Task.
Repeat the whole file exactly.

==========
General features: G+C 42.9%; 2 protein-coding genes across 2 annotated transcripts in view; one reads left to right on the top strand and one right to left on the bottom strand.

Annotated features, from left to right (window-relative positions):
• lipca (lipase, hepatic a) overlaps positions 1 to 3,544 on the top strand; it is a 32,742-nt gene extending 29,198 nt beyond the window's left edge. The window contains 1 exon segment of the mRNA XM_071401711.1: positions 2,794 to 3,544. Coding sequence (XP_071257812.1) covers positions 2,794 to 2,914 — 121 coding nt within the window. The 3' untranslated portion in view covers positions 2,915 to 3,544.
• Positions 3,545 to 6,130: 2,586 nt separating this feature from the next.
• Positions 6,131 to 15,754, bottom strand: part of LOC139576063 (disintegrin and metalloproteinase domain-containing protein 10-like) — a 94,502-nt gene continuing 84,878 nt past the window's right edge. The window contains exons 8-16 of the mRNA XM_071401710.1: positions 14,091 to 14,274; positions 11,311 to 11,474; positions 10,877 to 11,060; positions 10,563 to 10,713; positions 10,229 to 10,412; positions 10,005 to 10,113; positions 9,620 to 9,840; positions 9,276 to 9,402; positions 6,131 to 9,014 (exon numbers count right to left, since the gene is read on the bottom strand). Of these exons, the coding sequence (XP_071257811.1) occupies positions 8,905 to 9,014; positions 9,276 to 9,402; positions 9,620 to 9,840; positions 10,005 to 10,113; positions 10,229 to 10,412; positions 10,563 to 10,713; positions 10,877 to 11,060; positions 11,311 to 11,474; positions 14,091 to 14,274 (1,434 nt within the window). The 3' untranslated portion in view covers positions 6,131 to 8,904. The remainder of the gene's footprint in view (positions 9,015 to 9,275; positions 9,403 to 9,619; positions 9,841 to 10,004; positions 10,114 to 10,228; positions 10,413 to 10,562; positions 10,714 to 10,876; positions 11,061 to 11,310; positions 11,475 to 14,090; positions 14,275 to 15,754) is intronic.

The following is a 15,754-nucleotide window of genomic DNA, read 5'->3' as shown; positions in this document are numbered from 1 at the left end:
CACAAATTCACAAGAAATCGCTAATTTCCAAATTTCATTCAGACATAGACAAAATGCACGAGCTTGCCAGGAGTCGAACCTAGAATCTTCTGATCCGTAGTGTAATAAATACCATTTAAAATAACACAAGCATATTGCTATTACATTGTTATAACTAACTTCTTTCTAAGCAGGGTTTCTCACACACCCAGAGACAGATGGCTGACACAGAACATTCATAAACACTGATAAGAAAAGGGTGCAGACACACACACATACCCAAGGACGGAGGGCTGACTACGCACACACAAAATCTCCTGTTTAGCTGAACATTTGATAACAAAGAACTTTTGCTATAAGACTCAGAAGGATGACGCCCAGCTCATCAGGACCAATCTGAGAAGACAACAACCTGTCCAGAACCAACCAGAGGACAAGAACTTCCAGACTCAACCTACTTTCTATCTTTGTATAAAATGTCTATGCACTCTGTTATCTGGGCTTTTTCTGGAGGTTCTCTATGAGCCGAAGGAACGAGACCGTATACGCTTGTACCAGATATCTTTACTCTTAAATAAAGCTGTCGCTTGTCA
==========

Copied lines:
General features: G+C 42.9%; 2 protein-coding genes across 2 annotated transcripts in view; one reads left to right on the top strand and one right to left on the bottom strand.

Annotated features, from left to right (window-relative positions):
• lipca (lipase, hepatic a) overlaps positions 1 to 3,544 on the top strand; it is a 32,742-nt gene extending 29,198 nt beyond the window's left edge. The window contains 1 exon segment of the mRNA XM_071401711.1: positions 2,794 to 3,544. Coding sequence (XP_071257812.1) covers positions 2,794 to 2,914 — 121 coding nt within the window. The 3' untranslated portion in view covers positions 2,915 to 3,544.
• Positions 3,545 to 6,130: 2,586 nt separating this feature from the next.
• Positions 6,131 to 15,754, bottom strand: part of LOC139576063 (disintegrin and metalloproteinase domain-containing protein 10-like) — a 94,502-nt gene continuing 84,878 nt past the window's right edge. The window contains exons 8-16 of the mRNA XM_071401710.1: positions 14,091 to 14,274; positions 11,311 to 11,474; positions 10,877 to 11,060; positions 10,563 to 10,713; positions 10,229 to 10,412; positions 10,005 to 10,113; positions 9,620 to 9,840; positions 9,276 to 9,402; positions 6,131 to 9,014 (exon numbers count right to left, since the gene is read on the bottom strand). Of these exons, the coding sequence (XP_071257811.1) occupies positions 8,905 to 9,014; positions 9,276 to 9,402; positions 9,620 to 9,840; positions 10,005 to 10,113; positions 10,229 to 10,412; positions 10,563 to 10,713; positions 10,877 to 11,060; positions 11,311 to 11,474; positions 14,091 to 14,274 (1,434 nt within the window). The 3' untranslated portion in view covers positions 6,131 to 8,904. The remainder of the gene's footprint in view (positions 9,015 to 9,275; positions 9,403 to 9,619; positions 9,841 to 10,004; positions 10,114 to 10,228; positions 10,413 to 10,562; positions 10,714 to 10,876; positions 11,061 to 11,310; positions 11,475 to 14,090; positions 14,275 to 15,754) is intronic.

The following is a 15,754-nucleotide window of genomic DNA, read 5'->3' as shown; positions in this document are numbered from 1 at the left end:
CACAAATTCACAAGAAATCGCTAATTTCCAAATTTCATTCAGACATAGACAAAATGCACGAGCTTGCCAGGAGTCGAACCTAGAATCTTCTGATCCGTAGTGTAATAAATACCATTTAAAATAACACAAGCATATTGCTATTACATTGTTATAACTAACTTCTTTCTAAGCAGGGTTTCTCACACACCCAGAGACAGATGGCTGACACAGAACATTCATAAACACTGATAAGAAAAGGGTGCAGACACACACACATACCCAAGGACGGAGGGCTGACTACGCACACACAAAATCTCCTGTTTAGCTGAACATTTGATAACAAAGAACTTTTGCTATAAGACTCAGAAGGATGACGCCCAGCTCATCAGGACCAATCTGAGAAGACAACAACCTGTCCAGAACCAACCAGAGGACAAGAACTTCCAGACTCAACCTACTTTCTATCTTTGTATAAAATGTCTATGCACTCTGTTATCTGGGCTTTTTCTGGAGGTTCTCTATGAGCCGAAGGAACGAGACCGTATACGCTTGTACCAGATATCTTTACTCTTAAATAAAGCTGTCGCTTGTCA